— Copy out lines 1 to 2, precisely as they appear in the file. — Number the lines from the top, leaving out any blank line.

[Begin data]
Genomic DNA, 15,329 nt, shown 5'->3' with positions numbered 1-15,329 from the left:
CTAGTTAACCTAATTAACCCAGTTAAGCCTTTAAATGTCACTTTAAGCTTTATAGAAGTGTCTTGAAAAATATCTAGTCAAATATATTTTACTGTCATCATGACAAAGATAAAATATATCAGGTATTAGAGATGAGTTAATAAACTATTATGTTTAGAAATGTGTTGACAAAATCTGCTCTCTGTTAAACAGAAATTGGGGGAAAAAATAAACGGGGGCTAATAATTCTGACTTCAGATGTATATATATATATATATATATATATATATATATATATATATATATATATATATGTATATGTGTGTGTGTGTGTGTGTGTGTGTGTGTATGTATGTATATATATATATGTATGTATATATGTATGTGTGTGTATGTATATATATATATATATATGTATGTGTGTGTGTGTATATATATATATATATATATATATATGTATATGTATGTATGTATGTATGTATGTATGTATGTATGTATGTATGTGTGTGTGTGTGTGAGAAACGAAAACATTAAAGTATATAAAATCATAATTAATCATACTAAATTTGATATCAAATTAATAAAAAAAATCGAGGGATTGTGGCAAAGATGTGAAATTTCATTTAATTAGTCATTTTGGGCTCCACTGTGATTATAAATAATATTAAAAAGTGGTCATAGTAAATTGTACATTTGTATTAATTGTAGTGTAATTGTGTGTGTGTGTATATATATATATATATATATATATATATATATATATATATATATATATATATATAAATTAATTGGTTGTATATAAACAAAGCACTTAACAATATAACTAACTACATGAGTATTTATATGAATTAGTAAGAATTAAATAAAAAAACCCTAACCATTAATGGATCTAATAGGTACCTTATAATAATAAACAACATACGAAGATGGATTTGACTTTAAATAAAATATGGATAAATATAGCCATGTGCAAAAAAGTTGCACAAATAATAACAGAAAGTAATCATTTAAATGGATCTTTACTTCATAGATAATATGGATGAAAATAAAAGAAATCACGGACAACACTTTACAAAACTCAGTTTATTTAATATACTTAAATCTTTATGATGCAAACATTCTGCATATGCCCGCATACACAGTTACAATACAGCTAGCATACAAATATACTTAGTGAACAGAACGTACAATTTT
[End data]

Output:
Genomic DNA, 15,329 nt, shown 5'->3' with positions numbered 1-15,329 from the left:
CTAGTTAACCTAATTAACCCAGTTAAGCCTTTAAATGTCACTTTAAGCTTTATAGAAGTGTCTTGAAAAATATCTAGTCAAATATATTTTACTGTCATCATGACAAAGATAAAATATATCAGGTATTAGAGATGAGTTAATAAACTATTATGTTTAGAAATGTGTTGACAAAATCTGCTCTCTGTTAAACAGAAATTGGGGGAAAAAATAAACGGGGGCTAATAATTCTGACTTCAGATGTATATATATATATATATATATATATATATATATATATATATATATATATATATGTATATGTGTGTGTGTGTGTGTGTGTGTGTGTGTATGTATGTATATATATATATGTATGTATATATGTATGTGTGTGTATGTATATATATATATATATATGTATGTGTGTGTGTGTATATATATATATATATATATATATATGTATATGTATGTATGTATGTATGTATGTATGTATGTATGTATGTATGTGTGTGTGTGTGTGAGAAACGAAAACATTAAAGTATATAAAATCATAATTAATCATACTAAATTTGATATCAAATTAATAAAAAAAATCGAGGGATTGTGGCAAAGATGTGAAATTTCATTTAATTAGTCATTTTGGGCTCCACTGTGATTATAAATAATATTAAAAAGTGGTCATAGTAAATTGTACATTTGTATTAATTGTAGTGTAATTGTGTGTGTGTGTATATATATATATATATATATATATATATATATATATATATATATATATATATATAAATTAATTGGTTGTATATAAACAAAGCACTTAACAATATAACTAACTACATGAGTATTTATATGAATTAGTAAGAATTAAATAAAAAAACCCTAACCATTAATGGATCTAATAGGTACCTTATAATAATAAACAACATACGAAGATGGATTTGACTTTAAATAAAATATGGATAAATATAGCCATGTGCAAAAAAGTTGCACAAATAATAACAGAAAGTAATCATTTAAATGGATCTTTACTTCATAGATAATATGGATGAAAATAAAAGAAATCACGGACAACACTTTACAAAACTCAGTTTATTTAATATACTTAAATCTTTATGATGCAAACATTCTGCATATGCCCGCATACACAGTTACAATACAGCTAGCATACAAATATACTTAGTGAACAGAACGTACAATTTT